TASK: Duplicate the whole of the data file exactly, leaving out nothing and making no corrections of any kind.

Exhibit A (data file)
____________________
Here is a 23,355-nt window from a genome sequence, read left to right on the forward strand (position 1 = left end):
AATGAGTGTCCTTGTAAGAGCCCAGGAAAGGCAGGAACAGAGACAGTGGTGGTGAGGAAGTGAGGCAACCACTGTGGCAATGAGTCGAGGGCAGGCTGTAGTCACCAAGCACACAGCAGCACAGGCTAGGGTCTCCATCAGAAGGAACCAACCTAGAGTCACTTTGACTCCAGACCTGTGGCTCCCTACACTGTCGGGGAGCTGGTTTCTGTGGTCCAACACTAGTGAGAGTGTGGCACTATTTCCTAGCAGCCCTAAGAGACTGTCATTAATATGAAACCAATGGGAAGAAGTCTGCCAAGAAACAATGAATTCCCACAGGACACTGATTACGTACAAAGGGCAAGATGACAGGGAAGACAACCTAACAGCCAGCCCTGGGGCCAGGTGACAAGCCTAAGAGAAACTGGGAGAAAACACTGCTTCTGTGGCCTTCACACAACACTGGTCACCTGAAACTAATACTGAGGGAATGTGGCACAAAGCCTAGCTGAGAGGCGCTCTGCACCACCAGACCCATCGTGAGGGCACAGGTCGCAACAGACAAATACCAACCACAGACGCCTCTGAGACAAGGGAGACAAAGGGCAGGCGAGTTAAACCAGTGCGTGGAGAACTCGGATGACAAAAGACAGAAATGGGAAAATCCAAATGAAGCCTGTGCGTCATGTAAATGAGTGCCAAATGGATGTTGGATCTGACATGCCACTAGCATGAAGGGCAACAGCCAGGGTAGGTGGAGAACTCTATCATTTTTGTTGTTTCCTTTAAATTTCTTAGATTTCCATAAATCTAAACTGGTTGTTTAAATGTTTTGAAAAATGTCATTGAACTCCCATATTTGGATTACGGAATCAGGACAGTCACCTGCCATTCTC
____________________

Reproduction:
Here is a 23,355-nt window from a genome sequence, read left to right on the forward strand (position 1 = left end):
AATGAGTGTCCTTGTAAGAGCCCAGGAAAGGCAGGAACAGAGACAGTGGTGGTGAGGAAGTGAGGCAACCACTGTGGCAATGAGTCGAGGGCAGGCTGTAGTCACCAAGCACACAGCAGCACAGGCTAGGGTCTCCATCAGAAGGAACCAACCTAGAGTCACTTTGACTCCAGACCTGTGGCTCCCTACACTGTCGGGGAGCTGGTTTCTGTGGTCCAACACTAGTGAGAGTGTGGCACTATTTCCTAGCAGCCCTAAGAGACTGTCATTAATATGAAACCAATGGGAAGAAGTCTGCCAAGAAACAATGAATTCCCACAGGACACTGATTACGTACAAAGGGCAAGATGACAGGGAAGACAACCTAACAGCCAGCCCTGGGGCCAGGTGACAAGCCTAAGAGAAACTGGGAGAAAACACTGCTTCTGTGGCCTTCACACAACACTGGTCACCTGAAACTAATACTGAGGGAATGTGGCACAAAGCCTAGCTGAGAGGCGCTCTGCACCACCAGACCCATCGTGAGGGCACAGGTCGCAACAGACAAATACCAACCACAGACGCCTCTGAGACAAGGGAGACAAAGGGCAGGCGAGTTAAACCAGTGCGTGGAGAACTCGGATGACAAAAGACAGAAATGGGAAAATCCAAATGAAGCCTGTGCGTCATGTAAATGAGTGCCAAATGGATGTTGGATCTGACATGCCACTAGCATGAAGGGCAACAGCCAGGGTAGGTGGAGAACTCTATCATTTTTGTTGTTTCCTTTAAATTTCTTAGATTTCCATAAATCTAAACTGGTTGTTTAAATGTTTTGAAAAATGTCATTGAACTCCCATATTTGGATTACGGAATCAGGACAGTCACCTGCCATTCTC